"Tell what's important to you"

Standing ovation, applause, a souvenir photo. Then Jürgen Weber's last lecture in the fall semester 2019 will be over. But the professor smiles and says that he will certainly not find it boring. It's not in his genes.

He is indeed a bit melancholic when he looks back on the last 33 years. For more than three decades he has had a decisive influence on the scientific field of controlling. Weber took over the chair of business administration, in particular accounting and controlling, the not-so-airy title, at the age of 33 after his habilitation at the University of Nuremberg-Erlangen. The private business school WHU was still in its infancy at the time. Private education still was a bit shady in Germany in the 1980s, and the university itself was initially housed in a former elementary school in a rather modest manner. Jürgen Weber believed in the project - so much indeed that, among many other offices, he even took over the dean's position himself for some time.   

He received several calls from other universities. "Now and then it's quite nice to test your own market value," he says with a smile. He never left. And he has never regretted his decision to study business instead of chemistry after graduating from high school. He likes the possibilities of burying himself in detail and yet identifying an infinite number of application references at the same time. Like every new generation, he wanted to tap the muff of the dusty teachers that came before him, relying on case studies and practical relevance early on. Science in an ivory tower was never his style. Today he misses holistic learning in higher education. "In the past, you had to think through more by yourself, question critically and at the end of the semester you could put the pieces of the puzzle together," says Weber. "That is no longer possible due to the short learning blocks and the more school-like system after Bologna. The young people are no less intelligent than before, but unfortunately, they are less able to perceive the big picture. This is simply no longer conceptually designed." This leads to the fact that important competencies are later missing: "In my job, I have to be able to think outside the box. To solve new problems independently. To link old knowledge in a new way. "Recognize the big picture." To do this, however, you have to be able to digress from the actual subject matter in class, to dare digressions, to go to the limits of your own knowledge and imagination. The system, however, has become much too narrow for this.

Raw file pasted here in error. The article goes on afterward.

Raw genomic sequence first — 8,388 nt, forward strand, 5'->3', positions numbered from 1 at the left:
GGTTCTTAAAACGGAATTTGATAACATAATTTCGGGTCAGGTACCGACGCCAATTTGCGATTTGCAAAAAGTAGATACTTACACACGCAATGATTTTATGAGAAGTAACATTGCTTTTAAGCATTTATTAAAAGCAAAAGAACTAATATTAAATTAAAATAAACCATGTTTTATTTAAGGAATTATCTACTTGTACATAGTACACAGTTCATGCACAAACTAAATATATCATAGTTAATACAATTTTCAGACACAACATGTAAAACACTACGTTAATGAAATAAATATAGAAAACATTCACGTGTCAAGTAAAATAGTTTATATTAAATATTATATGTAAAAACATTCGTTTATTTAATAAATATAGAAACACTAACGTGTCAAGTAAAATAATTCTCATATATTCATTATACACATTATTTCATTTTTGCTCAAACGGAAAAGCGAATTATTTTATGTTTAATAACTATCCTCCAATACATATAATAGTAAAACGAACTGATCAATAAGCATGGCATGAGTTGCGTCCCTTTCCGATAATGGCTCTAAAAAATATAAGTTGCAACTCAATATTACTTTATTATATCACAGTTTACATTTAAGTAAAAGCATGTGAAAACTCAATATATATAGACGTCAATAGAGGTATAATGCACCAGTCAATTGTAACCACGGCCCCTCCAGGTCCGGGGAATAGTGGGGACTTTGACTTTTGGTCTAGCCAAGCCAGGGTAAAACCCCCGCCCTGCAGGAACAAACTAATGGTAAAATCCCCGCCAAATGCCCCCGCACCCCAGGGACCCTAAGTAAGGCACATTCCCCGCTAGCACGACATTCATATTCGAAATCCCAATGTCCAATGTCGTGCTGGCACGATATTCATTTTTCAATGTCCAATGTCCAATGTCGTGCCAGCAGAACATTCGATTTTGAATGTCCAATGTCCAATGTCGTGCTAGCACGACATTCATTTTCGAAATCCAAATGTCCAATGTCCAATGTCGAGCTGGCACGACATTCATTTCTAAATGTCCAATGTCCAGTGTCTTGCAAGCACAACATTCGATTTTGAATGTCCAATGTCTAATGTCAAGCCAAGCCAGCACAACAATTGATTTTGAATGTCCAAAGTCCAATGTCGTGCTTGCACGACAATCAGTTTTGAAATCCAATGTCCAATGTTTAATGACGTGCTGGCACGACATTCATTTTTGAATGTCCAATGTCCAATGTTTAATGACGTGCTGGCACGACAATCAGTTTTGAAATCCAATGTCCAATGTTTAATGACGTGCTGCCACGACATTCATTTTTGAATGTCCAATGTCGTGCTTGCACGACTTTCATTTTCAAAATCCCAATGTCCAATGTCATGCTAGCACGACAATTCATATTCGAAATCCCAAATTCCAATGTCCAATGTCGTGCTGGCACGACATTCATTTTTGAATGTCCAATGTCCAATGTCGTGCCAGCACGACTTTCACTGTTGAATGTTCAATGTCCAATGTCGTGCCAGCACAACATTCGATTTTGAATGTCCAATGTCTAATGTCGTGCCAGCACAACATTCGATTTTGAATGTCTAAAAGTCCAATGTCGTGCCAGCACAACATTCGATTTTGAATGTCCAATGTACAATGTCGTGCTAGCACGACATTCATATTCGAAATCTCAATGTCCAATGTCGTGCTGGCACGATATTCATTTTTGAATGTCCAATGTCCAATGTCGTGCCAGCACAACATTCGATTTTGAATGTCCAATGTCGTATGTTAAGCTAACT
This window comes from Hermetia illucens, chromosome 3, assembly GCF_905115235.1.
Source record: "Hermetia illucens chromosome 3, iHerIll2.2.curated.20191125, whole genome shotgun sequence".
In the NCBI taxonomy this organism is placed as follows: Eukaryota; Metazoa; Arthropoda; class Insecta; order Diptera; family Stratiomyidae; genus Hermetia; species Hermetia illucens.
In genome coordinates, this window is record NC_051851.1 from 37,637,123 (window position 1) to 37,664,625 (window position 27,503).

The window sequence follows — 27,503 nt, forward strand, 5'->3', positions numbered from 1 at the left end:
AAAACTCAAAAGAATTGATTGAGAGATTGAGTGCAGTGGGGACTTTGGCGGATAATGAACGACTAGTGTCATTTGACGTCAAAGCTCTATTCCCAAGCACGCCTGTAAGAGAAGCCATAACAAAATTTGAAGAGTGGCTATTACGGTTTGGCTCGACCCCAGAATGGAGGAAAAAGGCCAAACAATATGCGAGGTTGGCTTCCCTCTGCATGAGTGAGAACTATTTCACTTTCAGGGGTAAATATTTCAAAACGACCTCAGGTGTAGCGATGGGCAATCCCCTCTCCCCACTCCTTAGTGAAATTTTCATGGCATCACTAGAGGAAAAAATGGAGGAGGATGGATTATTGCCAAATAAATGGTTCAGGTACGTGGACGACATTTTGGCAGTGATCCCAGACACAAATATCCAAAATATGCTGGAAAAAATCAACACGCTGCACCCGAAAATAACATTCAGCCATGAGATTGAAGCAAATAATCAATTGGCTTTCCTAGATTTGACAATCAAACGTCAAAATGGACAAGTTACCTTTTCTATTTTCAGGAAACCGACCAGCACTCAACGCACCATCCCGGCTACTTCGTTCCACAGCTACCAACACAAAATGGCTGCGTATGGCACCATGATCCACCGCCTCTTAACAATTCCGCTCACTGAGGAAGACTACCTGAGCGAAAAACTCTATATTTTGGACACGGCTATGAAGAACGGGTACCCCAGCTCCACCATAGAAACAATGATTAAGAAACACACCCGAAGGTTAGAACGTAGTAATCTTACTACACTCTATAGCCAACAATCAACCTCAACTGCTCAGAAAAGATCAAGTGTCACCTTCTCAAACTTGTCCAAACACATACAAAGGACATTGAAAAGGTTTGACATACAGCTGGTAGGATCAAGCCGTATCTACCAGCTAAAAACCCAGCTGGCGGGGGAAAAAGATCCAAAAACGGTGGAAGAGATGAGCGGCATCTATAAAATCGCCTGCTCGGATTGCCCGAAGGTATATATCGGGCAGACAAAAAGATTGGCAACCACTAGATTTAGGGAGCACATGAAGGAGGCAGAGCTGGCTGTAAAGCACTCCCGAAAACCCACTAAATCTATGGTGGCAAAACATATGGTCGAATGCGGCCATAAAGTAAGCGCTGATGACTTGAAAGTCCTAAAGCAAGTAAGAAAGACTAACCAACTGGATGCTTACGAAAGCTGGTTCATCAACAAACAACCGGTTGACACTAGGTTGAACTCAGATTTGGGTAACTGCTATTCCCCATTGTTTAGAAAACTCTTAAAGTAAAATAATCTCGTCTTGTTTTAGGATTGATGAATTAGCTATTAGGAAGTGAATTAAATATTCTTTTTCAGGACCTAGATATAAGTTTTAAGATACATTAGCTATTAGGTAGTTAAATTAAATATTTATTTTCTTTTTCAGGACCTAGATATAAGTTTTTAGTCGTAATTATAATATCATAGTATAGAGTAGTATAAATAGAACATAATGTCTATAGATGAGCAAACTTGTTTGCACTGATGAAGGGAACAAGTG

To stimulate independent and critical thinking, to classify the acquired knowledge into a whole social, into a larger cosmos instead of being able to call up the contents of slides for a short time, that was always the superior goal of Jürgen Weber in all his courses. Now his last lecture, for the time being, has been held. However, at the age of 67, he is not retiring. Ambition and thirst for knowledge are as great as ever. The Institute for Management and Controlling (IMC), which he - together with Utz Schäffer - founded in 2008,  and which he now runs together with him and Marko Reimer, will continue to be driven forward by his experience. The fact that he is leaving teaching behind does not mean that he is now taking a step backward, but rather that he is stepping up his efforts in research: "There are some projects that I am currently working on - but above all, there are some that are still pending in the future".  

For young colleagues who are just entering the teaching profession, he has concise advice: "Tell what is important to you. A professor can only explain and convey successfully if he stands behind what he is telling. "You must be on fire for something," Weber is convinced. "If you can't do that, you'll never be a good professor."